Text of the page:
PSES 902-18/19 EC
Award  Date:
  27 January 2023



CASE NO PSES 902-18/19 EC
DATE/S OF HEARING 09 MAY 2019 - 06 DEC 2022


1. The matter was set down for arbitration in terms of s191(5) of the Labour Relations Act 66 of 1995 (LRA) at the Department of Education offices in Bizana. This matter was heard on the following dates:09 May 2019, 22 August 2019, 24 February 2020, 05 March 2022, 27 August 2022 and 06 December 2022. The parties were given until 20 January 2023 to submit their closing arguments to the Council, as per their request. Closing arguments were filled on time. On 09 May 2019, Mr MP Magoqo from Seethal Attorney’s represented the Applicant [Ms Alicia Thembeka Mahlungulu]. Mr SR Mdondolo an official represented the Respondent, Dept of Education EC. On 22 August 2019, Mr GL Seethal from Seethal Attorneys represented the Applicant up to finality. Mr T Makina represented the Respondent up to finality. The proceedings were mechanically recorded and hand written notes were taken.


2. I have to decide whether the Applicant was constructively dismissed and if so, whether such constructive dismissal was unfair and determine any relief if applicable.

3. The Applicant was employed as an educator since 15 February 1985 by the Respondent. At the time of her dismissal she was the school principal at Mount Zion JSS. She resigned on 28 January 2019. She claimed constructive dismissal. The relief the Applicant seeks is compensation.

Applicant’s case
4. The Applicant testified and called one witness in support of her case.
5. The Applicant testified as follows: She was employed by the Respondent at Mount Zion JSS as the school principal. On 23 January 2019, she was contacted by Mr Mdondolo. She proceeded to the Respondents offices, was attended by Mr Mdondolo and Ms Khatywa. They both informed her of the outcome of the Appeal from the Member of Executive Council [MEC]. The outcome was implemented on 21 January 2019. She read the outcome in their presence. She enquired from them if the 30 days’ period was applicable to her to peruse the outcome as she was advised by the union official from NAPTOSA. They both informed her that such was not applicable, the MEC had already decided.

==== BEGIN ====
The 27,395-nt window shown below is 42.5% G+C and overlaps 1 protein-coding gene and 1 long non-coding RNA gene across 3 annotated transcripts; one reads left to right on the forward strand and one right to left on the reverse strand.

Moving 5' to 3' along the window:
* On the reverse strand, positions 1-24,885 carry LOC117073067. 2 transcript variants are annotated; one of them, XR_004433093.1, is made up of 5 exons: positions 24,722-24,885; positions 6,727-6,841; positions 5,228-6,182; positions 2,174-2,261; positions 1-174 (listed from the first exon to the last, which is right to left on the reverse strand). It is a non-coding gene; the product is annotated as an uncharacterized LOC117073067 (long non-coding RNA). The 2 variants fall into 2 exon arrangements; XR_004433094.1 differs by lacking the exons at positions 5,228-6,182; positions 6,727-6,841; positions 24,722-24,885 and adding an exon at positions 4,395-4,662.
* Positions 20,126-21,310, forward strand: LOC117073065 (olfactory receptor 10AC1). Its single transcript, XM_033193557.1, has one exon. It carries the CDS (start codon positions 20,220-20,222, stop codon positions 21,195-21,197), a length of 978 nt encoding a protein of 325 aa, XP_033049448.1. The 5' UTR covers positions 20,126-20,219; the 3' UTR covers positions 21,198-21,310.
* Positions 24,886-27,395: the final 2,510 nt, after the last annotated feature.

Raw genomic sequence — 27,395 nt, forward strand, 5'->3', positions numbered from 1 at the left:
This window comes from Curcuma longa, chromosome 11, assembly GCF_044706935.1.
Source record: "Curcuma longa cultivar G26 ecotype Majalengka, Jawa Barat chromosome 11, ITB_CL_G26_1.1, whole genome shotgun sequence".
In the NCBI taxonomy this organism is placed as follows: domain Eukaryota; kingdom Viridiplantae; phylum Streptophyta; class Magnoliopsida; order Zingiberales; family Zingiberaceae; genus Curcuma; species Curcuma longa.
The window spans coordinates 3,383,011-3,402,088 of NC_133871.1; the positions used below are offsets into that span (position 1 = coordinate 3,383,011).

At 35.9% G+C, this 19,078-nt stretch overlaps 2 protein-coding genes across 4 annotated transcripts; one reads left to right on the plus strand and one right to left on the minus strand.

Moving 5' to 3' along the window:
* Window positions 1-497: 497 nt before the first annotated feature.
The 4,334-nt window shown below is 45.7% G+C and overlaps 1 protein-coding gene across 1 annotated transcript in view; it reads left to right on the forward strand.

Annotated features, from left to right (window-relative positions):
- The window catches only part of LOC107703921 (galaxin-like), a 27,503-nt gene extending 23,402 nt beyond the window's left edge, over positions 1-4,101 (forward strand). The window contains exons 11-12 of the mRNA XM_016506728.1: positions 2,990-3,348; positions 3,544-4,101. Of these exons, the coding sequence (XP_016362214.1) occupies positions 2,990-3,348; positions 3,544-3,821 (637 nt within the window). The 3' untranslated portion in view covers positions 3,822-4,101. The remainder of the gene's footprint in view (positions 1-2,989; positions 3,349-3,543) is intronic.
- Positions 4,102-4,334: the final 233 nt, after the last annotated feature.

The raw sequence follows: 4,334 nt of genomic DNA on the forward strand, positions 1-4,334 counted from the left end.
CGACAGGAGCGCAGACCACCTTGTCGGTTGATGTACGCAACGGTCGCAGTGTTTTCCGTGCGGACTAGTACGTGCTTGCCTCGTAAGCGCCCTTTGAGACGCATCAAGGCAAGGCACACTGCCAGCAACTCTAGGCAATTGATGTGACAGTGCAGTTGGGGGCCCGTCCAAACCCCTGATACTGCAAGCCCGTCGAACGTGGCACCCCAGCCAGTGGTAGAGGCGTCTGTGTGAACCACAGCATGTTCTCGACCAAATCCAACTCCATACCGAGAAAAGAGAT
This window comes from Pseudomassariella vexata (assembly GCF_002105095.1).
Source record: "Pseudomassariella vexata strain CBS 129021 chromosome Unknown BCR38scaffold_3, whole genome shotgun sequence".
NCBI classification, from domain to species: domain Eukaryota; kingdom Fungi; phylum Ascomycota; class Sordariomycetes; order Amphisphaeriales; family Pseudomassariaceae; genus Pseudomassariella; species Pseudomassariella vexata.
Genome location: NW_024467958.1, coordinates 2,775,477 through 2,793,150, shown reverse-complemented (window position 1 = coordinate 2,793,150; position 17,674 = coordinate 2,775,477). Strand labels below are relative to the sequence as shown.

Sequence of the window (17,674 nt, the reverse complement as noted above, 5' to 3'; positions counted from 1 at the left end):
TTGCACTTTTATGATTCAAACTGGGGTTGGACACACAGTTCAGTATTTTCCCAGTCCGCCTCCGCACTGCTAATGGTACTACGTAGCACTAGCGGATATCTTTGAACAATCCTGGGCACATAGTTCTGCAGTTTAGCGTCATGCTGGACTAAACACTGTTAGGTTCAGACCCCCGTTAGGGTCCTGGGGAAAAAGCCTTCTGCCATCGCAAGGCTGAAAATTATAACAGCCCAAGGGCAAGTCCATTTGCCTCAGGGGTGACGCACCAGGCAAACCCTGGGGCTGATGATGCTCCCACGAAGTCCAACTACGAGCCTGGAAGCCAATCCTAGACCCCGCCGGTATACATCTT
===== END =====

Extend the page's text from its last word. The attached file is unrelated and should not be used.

5.1 She further mentioned that she was very hurt about the demotion. She did not know what to do. She went to the office of the district director. The district director was not available, she spoke to Ms Nontangana, PA to the district director. Ms Nontangana advised her to contact the Head of Human Resource [HR] section, also comforted her. Also informed her that she will be taken to the same school. She will also be considered when the posts were advertised.
5.2 She further mentioned that, going back to the same school on demotion, she was going to be a joke. Salary reduction was a problem as she had debts. After the outcome of the MEC, she was advised by her representative from NAPTOSA that the decision of the MEC was final, only two options were available to her, [1] To resign or [2] Take early retirement.
5.3 In relation to HR section, she mentioned that she spoke to Ms Madonsela, who informed her that she was going to be taken back to her old school. The discussion was held at the office of the district director. She further mentioned that she analysed the whole situation of going back to the same school and the department promising to look for another school, she decided to resign. The Respondent pushed her out of the school.
6. Mr Bibion Shusha [BS] 2nd witness testified as follows: He was employed at Hlamandana Secondary School. Prior joining Hlamandana SS, he was employed at Mount Zion JSS since 2008 – January 2022. In 2008 the school principal at Mount Zion JSS was Mr Thunzi. In 2012 it was the Applicant. He further mentioned that from 2012-2015, he was the member of the School Governing Body [SGB]. There was no good relationship between the Applicant the SGB. Some of the SGB members wanted Mr Notshe to be the school principal. SGB members arranged a meeting with the community, insulted and assaulted the Applicant. In 2013 Ms Thukwana requested financial records of the school.